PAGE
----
Organization for Economic Co-operation and Development. (2017). Programme for International Student Assessment. Retrieved from http://www.oecd.org/pisa/
Partnership for 21st Century Learning. (2015). What we know about communication: Part of the 4Cs research series. http://www.p21.org/storage/documents/docs /Research/P21_4Cs_Research_Brief_Series_-_Communication.pdf.
Partnership for 21st Century Learning, & Pearson. (2017). Skills for today: What we know about teaching and assessing collaboration. Retrieved from http://www.p21.org/storage/documents/Skills_For_Today_Series-Pearson/Collaboration_White_Paper_FINAL.pdf
Perkins, S. C., Finegood, E. D., & Swain, J. E. (2013). Poverty and language development: Roles of parenting and stress. Innovations in Clinical Neuroscience, 10(4), 10–19.
Plass, J. L., Homer, B. D., & Kinzer, C. K. (2015). Foundations of game-based learning. Educational Psychologist, 50(4), 258–283. https://doi.org/10.1080/00461520.2015.1122533.
Qian, M., & Clark, K. R. (2016). Game-based learning and 21st century skills: A review of recent research. Computers in Human Behavior, 63, 50–58.
Reeve, J., Jang, H., Carrell, D., Jeon, S., & Barch, J. (2004). Enhancing students’ engagement by increasing teachers’ autonomy support. Motivation and Emotion, 28, 147–169.
Robb, K. A., Simon, A. E., & Wardle, J. (2009). Socioeconomic disparities in optimism and pessimism. International Journal of Behavioral Medicine, 16(4), 331–338. https://doi.org/10.1007/s12529-008-9018-0.
Rotgans, J. I., & Schmidt, H. G. (2011). Cognitive engagement in the problem-based learning classroom. Advances in Health Science Education, 16, 465–479. https://doi.org/10.1007/s10459-011-9272-9.
Roy, A. L., McCoy, D. C., & Raver, C. C. (2014). Instability versus quality: Residential mobility, neighborhood poverty, and children’s self-regulation. Developmental Psychology, 50(7), 1891–1896. https://doi.org/10.1037/a0036984.
Saez-Lopez, J.-M., Miller, J., Vazquez-Cano, E., & Dominguez-Garrido, M.-C. (2015). Exploring application, attitudes, and integration of video games: Minecraft Edu in middle school. Educational Technology & Society, 18(3), 114–128.
Sailer, M., Ulrich Hense, J., Mayr, S., & Mandl, H. (2017). How gamification motivates: An experimental study of the effects of specific game design elements on psychological need satisfaction. Computers in Human Behavior, 69, 371–380. https://doi.org/10.1016/j.chb.2016.12.033.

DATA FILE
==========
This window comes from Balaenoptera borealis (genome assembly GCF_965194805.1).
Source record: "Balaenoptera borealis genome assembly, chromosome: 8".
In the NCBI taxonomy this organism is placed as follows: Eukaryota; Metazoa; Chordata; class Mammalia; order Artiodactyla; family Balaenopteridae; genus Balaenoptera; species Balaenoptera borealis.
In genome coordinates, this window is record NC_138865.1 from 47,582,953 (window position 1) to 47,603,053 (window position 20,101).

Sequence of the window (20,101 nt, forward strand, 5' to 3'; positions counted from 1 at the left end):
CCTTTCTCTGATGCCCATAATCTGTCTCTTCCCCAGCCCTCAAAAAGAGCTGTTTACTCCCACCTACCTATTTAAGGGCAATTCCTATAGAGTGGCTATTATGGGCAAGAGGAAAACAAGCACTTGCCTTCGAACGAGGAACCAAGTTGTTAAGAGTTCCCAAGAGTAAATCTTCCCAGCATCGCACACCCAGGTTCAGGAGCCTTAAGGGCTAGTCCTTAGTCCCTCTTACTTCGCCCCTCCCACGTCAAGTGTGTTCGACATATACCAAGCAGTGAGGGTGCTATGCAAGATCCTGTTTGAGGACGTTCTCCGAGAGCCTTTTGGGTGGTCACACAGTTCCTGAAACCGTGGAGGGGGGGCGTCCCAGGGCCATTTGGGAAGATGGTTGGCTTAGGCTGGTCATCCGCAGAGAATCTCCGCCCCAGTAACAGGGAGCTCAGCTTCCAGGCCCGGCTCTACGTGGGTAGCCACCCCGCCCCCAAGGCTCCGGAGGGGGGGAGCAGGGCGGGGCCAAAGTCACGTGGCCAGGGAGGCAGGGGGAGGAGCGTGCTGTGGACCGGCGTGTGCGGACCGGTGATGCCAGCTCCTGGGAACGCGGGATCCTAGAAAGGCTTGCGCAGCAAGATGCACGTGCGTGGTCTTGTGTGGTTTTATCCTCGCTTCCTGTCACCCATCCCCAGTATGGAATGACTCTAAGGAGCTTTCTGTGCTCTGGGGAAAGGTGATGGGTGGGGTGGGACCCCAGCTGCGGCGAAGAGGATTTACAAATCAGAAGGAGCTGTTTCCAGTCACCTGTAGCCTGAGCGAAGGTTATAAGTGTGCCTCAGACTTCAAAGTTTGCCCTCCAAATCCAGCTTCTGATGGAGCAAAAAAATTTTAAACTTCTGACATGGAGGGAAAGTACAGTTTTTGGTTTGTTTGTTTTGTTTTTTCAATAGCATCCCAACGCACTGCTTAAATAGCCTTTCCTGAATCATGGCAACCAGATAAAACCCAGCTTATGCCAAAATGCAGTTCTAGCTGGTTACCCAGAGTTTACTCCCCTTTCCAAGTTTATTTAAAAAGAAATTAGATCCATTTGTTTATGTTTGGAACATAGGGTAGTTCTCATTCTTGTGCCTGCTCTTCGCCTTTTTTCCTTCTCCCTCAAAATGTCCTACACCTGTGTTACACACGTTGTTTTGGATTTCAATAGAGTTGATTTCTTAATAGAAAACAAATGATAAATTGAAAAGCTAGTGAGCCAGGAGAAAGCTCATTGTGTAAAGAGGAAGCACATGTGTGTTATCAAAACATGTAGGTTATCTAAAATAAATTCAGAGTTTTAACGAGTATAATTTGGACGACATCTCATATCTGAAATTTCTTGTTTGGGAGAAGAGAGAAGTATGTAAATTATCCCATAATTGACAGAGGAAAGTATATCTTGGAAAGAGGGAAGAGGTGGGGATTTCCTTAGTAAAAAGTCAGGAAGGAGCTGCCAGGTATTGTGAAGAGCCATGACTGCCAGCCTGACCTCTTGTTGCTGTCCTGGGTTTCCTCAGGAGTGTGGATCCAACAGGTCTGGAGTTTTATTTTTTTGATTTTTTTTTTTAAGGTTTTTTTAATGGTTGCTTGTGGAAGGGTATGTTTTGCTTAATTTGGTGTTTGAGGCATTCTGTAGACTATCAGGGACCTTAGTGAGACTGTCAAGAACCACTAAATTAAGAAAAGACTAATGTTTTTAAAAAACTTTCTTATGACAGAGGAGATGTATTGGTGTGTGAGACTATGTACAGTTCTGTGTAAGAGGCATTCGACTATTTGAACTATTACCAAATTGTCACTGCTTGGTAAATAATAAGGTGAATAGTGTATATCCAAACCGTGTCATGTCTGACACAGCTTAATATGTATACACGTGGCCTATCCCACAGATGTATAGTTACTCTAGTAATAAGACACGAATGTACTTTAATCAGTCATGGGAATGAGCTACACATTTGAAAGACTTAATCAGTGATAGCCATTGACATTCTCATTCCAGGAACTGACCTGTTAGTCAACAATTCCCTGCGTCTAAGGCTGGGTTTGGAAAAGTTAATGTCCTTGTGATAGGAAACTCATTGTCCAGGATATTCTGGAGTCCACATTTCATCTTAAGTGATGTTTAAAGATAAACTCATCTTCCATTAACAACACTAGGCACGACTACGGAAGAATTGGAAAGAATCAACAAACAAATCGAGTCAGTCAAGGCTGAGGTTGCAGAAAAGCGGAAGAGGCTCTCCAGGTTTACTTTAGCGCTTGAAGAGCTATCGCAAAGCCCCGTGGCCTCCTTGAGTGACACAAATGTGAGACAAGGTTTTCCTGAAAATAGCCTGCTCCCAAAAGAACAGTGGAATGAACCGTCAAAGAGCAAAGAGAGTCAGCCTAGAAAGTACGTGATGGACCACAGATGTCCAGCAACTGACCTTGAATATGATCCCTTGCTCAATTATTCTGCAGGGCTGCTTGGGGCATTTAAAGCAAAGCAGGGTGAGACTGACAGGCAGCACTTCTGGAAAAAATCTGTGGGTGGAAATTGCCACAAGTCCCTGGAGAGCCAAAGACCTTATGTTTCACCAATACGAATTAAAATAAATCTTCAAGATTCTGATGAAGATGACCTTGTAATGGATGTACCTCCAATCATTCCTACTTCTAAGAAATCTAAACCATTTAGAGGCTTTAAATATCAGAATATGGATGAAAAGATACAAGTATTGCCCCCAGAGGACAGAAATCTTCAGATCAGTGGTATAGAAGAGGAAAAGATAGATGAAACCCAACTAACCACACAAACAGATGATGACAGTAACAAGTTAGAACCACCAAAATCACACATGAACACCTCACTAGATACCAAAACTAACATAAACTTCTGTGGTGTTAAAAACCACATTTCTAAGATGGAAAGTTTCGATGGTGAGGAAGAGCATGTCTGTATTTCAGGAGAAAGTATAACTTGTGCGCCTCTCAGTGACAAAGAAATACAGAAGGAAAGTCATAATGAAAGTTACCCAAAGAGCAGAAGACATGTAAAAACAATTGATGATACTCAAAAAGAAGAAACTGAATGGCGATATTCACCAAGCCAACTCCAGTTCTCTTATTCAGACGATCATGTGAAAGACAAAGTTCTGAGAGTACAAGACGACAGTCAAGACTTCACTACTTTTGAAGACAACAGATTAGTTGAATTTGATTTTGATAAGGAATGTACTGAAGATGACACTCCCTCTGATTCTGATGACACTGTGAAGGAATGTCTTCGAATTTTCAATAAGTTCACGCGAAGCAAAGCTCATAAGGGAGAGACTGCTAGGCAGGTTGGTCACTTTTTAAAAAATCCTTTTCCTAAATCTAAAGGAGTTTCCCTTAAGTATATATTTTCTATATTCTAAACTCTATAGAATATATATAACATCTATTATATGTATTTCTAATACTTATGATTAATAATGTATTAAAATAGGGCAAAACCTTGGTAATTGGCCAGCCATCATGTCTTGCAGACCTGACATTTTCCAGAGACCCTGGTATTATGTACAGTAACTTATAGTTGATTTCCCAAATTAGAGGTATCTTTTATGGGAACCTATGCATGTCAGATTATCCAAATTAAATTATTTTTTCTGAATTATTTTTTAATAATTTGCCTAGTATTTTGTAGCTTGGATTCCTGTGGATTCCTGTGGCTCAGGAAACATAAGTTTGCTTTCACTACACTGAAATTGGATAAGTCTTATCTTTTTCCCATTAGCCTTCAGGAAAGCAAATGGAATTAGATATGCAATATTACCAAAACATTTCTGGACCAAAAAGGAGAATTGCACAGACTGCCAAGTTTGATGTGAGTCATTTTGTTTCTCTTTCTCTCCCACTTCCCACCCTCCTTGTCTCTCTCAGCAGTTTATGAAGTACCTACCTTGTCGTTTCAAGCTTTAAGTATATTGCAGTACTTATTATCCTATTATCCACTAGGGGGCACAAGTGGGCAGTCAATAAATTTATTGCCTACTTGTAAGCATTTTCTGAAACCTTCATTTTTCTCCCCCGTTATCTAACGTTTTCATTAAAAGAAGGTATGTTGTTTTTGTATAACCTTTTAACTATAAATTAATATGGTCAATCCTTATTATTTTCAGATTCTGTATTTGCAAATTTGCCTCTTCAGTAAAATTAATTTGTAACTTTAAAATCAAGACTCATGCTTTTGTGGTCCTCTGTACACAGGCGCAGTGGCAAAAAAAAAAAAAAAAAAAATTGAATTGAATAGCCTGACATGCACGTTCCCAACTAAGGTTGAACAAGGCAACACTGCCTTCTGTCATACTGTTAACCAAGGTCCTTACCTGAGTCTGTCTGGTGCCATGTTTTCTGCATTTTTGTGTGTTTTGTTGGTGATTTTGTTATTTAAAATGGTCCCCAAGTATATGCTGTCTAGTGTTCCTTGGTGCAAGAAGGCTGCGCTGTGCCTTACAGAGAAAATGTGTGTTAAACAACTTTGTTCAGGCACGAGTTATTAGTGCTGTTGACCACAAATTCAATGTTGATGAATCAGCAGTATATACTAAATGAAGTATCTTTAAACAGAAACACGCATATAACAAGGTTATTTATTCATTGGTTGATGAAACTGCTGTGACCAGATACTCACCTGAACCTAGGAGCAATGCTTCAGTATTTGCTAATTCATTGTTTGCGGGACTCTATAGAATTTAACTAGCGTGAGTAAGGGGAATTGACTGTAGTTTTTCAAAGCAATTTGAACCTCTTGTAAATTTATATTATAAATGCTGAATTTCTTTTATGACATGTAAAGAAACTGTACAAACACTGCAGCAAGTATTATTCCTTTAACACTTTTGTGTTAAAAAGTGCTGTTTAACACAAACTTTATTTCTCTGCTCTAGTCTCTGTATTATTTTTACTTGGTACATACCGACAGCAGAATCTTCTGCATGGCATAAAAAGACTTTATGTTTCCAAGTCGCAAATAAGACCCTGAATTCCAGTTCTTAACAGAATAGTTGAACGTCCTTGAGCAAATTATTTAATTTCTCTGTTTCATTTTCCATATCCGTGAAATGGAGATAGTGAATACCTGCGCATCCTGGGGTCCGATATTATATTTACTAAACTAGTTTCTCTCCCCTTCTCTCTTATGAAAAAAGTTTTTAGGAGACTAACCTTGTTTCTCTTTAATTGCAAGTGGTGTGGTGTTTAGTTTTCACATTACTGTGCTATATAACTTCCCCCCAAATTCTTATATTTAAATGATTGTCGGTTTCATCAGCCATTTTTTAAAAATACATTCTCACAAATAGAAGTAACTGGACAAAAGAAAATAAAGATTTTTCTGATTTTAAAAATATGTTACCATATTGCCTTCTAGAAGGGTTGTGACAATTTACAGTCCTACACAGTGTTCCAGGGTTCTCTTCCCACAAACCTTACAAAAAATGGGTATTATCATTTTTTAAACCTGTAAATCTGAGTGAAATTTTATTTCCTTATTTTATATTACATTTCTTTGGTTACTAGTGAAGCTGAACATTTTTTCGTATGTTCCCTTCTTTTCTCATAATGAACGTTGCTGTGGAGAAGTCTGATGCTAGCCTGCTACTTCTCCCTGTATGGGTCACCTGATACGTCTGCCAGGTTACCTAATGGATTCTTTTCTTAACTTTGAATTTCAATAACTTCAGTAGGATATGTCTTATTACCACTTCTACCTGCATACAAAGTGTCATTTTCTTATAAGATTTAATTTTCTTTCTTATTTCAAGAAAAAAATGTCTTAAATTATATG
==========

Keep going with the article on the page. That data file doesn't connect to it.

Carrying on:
Saldana, J. (2015). The coding manual for qualitative researchers. Thousand Oaks: Sage.
Samuelsen, K. M. (2012). Possible new directions in the measurement of student engagement. In S. L. Christenson, A. L. Reschly, & C. Wylie (Eds.), Handbook of research on student engagement (pp. 805–811). New York: Springer.
Schaaf, R. (2012). Does digital game-based learning improve student time-on-task behavior and engagement in comparison to alternative instructional strategies? The Canadian Journal of Action Research, 13(1), 50–64.
Skinner, E., Kindermann, T., & Furrer, C. (2009). A motivational perspective on engagement and disaffection: Conceptualization and assessment of children’s behavioral and emotional participation in academic activities in the classroom. Educational and Psychological Measurement, 69(3), 493–525.
Steinkuehler, C., & Duncan, S. (2008). Scientific habits of mind in virtual worlds. Journal of Science Education and Technology, 17(6), 530–543.
Stone, L. (2011). Outliers, cheese, and rhizomes: Variations on a theme of limitation. Educational Theory, 61(6), 647–658.
Sulea, C., van Beek, I., Sarbescu, P., Virga, D., & Schaufeli, W. B. (2015). Engagement, boredom, and burnout among students: Basic need satisfaction matters more than personality traits. Learning and Individual Differences, 42, 132–138. https://doi.org/10.1016/j.lindif.2015.08.018.
Vigdor, J. L., Lad, H. F., & Martinez, E. (2014). Scaling the digital divide: Home computer technology and student achievement. Economic Inquiry, 52(3), 1103–1119. https://doi.org/10.1111/ecin.12089.
Zarzycka-Piskorz, E. (2016). Kahoot it or not? Can games be motivating in learning grammar? Teaching English with Technology, 16(3), 17–36.
All procedures performed in studies involving human participants were in accordance with the ethical standards of the Gwinnett County Public Schools, Nova Southeastern University, Collaborative Institutional Training Initiative Program (CITI) and with the 1964 Helsinki declaration and its later amendments or comparable ethical standards.
Conflict of Interest
The author declares that she has no conflict of interest.
Springer Nature remains neutral with regard to jurisdictional claims in published maps and institutional affiliations.
Rights and permissions
About this article
Cite this article
Duncan, K.J. Examining the Effects of Immersive Game-Based Learning on Student Engagement and the Development of Collaboration, Communication, Creativity and Critical Thinking. TechTrends 64, 514–524 (2020). https://doi.org/10.1007/s11528-020-00500-9
- Breakout EDU
- Critical thinking
- Game-based learning
- Immersive learning environments
- Student engagement